- Deductibles apply when filing a claim for damages to your property or dwelling.
- There are different ways to set up your deductibles.
- Don’t choose a high deductible simply to decrease your monthly payments.
Home insurance can be tricky to understand. You know you need to protect your abode with a home insurance policy, but how do you determine the right deductible amount?
A deductible is how you share the amount of risk with your insurance provider. It is the amount of money you pay first when filing a claim, and your insurer pays the balance for the loss or damage to your home up to your policy’s limit. The deductible you choose almost always applies for any property loss or damage – it depends on your coverage.
Understanding what your deductible is, when it applies, and how it works is vital to maximizing your policy’s value.
For example, let’s say you have a standard home insurance policy. If you suffer a loss or damage to your home covered by your policy, and that loss is $5,000, and your deductible is $1,000, your insurance company will pay $4,000 after you pay the deductible.
Suppose you have optional coverages on your policy, such as overland flood protection, which is not part of a standard home policy. In that case, it may have a deductible specific to a flood-related claim.
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How to set the deductibles for your home insurance policy
Typically, deductibles apply when filing a claim for damages to your property or dwelling. A rider that is added to your policy for expensive items such as jewellery may be subject to a different deductible. Deductibles do not apply if the claim you need to file is related to your third-party liability coverage; for example, if someone visiting your property falls, is injured, and sues you for damages.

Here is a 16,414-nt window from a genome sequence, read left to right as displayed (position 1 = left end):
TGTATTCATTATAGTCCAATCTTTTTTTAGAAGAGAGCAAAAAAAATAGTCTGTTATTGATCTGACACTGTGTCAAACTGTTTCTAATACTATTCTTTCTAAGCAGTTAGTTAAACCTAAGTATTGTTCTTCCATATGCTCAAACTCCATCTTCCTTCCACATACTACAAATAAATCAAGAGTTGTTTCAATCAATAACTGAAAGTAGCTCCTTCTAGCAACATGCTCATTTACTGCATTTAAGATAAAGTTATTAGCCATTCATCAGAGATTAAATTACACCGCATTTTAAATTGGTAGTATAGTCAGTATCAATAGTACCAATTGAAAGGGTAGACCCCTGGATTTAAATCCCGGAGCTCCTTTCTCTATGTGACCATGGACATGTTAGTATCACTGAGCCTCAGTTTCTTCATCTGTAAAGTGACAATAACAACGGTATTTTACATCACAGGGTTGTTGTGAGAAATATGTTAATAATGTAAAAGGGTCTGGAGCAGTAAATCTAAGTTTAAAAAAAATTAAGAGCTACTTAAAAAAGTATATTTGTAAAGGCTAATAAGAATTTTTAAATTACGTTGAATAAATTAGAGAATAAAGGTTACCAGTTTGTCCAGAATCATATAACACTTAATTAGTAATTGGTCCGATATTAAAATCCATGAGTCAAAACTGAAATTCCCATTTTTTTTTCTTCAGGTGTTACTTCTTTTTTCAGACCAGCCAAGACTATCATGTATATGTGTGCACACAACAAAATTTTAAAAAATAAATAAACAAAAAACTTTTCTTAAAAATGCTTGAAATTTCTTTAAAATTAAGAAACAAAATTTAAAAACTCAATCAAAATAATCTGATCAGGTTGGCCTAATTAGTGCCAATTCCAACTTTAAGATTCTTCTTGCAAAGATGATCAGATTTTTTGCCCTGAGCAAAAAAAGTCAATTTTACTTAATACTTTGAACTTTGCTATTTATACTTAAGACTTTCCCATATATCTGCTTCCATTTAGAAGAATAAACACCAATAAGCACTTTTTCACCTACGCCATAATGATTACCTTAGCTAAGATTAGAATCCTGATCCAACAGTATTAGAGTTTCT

There are different ways to set up your deductibles. Generally speaking, if you set it as high as you can afford (note: ask yourself what you can afford to pay if you must), you’ll have lower monthly premium payments. But raising your deductibles isn’t recommended for everyone. If you opt for a low deductible, you’ll pay less if you file a claim, but you'll have higher monthly payments over the one-year term of your policy.
It’s wise to have a conversation with your broker or insurance agent to review your risk profile and coverage and get their recommendation on what your deductible amounts should be.
Should you increase the amount of your deductibles?
Some homeowners prefer low monthly payments, so they select higher deductibles. But for any claims they file, their monthly premiums may increase at renewal.
So, if you can afford to pay for minor damages without filing a claim and do so, your premium is unlikely to rise. What if you don’t file any claims during your policy’s term? In that case, some insurers offer homeowners claims-free discounts and “disappearing deductibles” (if your deductible is $1,000 for the dwelling and no claims are filed, it may decrease to $900 upon renewal).
Don’t choose a high deductible simply to decrease your monthly payments. If you do need to file a claim, but you don’t have the funds to cover the deductible, that can cause financial stress. Whatever deductible amount you choose, try to set aside the funds to cover the cost of it to avoid that predicament.
Ready to find the best home insurance rates?
Having adequate coverage for your home or condo is the best way to protect your digs and your wallet. There are several home insurance discounts different insurers offer to help reduce your premium price without compromising on the coverage you need.
Nevertheless, taking a few minutes to compare policies and premiums for free to see how much you can save is always worthwhile.